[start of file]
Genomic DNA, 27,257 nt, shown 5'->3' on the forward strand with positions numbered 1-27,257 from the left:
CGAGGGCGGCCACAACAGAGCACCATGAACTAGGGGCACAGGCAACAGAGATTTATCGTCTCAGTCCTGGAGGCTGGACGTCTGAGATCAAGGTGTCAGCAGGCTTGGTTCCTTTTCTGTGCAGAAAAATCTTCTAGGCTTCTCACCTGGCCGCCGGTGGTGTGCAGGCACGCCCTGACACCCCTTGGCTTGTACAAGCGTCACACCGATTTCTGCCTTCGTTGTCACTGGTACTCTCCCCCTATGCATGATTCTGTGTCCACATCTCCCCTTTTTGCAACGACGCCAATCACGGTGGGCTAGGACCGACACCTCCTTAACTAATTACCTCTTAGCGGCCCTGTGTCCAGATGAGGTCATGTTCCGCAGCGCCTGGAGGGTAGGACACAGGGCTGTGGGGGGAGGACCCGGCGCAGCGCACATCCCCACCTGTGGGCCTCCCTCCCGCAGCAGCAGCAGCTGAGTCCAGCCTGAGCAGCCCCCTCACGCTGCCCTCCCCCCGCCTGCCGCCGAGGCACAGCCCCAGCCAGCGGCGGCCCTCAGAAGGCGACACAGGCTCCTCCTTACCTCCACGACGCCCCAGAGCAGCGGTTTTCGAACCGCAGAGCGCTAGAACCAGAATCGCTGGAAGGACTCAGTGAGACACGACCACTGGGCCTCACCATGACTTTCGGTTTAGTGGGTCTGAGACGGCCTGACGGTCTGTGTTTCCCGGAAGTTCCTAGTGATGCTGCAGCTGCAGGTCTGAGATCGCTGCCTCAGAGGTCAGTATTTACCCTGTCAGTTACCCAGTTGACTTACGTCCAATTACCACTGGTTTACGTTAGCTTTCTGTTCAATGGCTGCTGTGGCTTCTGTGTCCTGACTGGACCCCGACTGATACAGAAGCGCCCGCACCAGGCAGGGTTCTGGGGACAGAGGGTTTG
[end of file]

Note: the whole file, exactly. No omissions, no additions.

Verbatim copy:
Genomic DNA, 27,257 nt, shown 5'->3' on the forward strand with positions numbered 1-27,257 from the left:
CGAGGGCGGCCACAACAGAGCACCATGAACTAGGGGCACAGGCAACAGAGATTTATCGTCTCAGTCCTGGAGGCTGGACGTCTGAGATCAAGGTGTCAGCAGGCTTGGTTCCTTTTCTGTGCAGAAAAATCTTCTAGGCTTCTCACCTGGCCGCCGGTGGTGTGCAGGCACGCCCTGACACCCCTTGGCTTGTACAAGCGTCACACCGATTTCTGCCTTCGTTGTCACTGGTACTCTCCCCCTATGCATGATTCTGTGTCCACATCTCCCCTTTTTGCAACGACGCCAATCACGGTGGGCTAGGACCGACACCTCCTTAACTAATTACCTCTTAGCGGCCCTGTGTCCAGATGAGGTCATGTTCCGCAGCGCCTGGAGGGTAGGACACAGGGCTGTGGGGGGAGGACCCGGCGCAGCGCACATCCCCACCTGTGGGCCTCCCTCCCGCAGCAGCAGCAGCTGAGTCCAGCCTGAGCAGCCCCCTCACGCTGCCCTCCCCCCGCCTGCCGCCGAGGCACAGCCCCAGCCAGCGGCGGCCCTCAGAAGGCGACACAGGCTCCTCCTTACCTCCACGACGCCCCAGAGCAGCGGTTTTCGAACCGCAGAGCGCTAGAACCAGAATCGCTGGAAGGACTCAGTGAGACACGACCACTGGGCCTCACCATGACTTTCGGTTTAGTGGGTCTGAGACGGCCTGACGGTCTGTGTTTCCCGGAAGTTCCTAGTGATGCTGCAGCTGCAGGTCTGAGATCGCTGCCTCAGAGGTCAGTATTTACCCTGTCAGTTACCCAGTTGACTTACGTCCAATTACCACTGGTTTACGTTAGCTTTCTGTTCAATGGCTGCTGTGGCTTCTGTGTCCTGACTGGACCCCGACTGATACAGAAGCGCCCGCACCAGGCAGGGTTCTGGGGACAGAGGGTTTG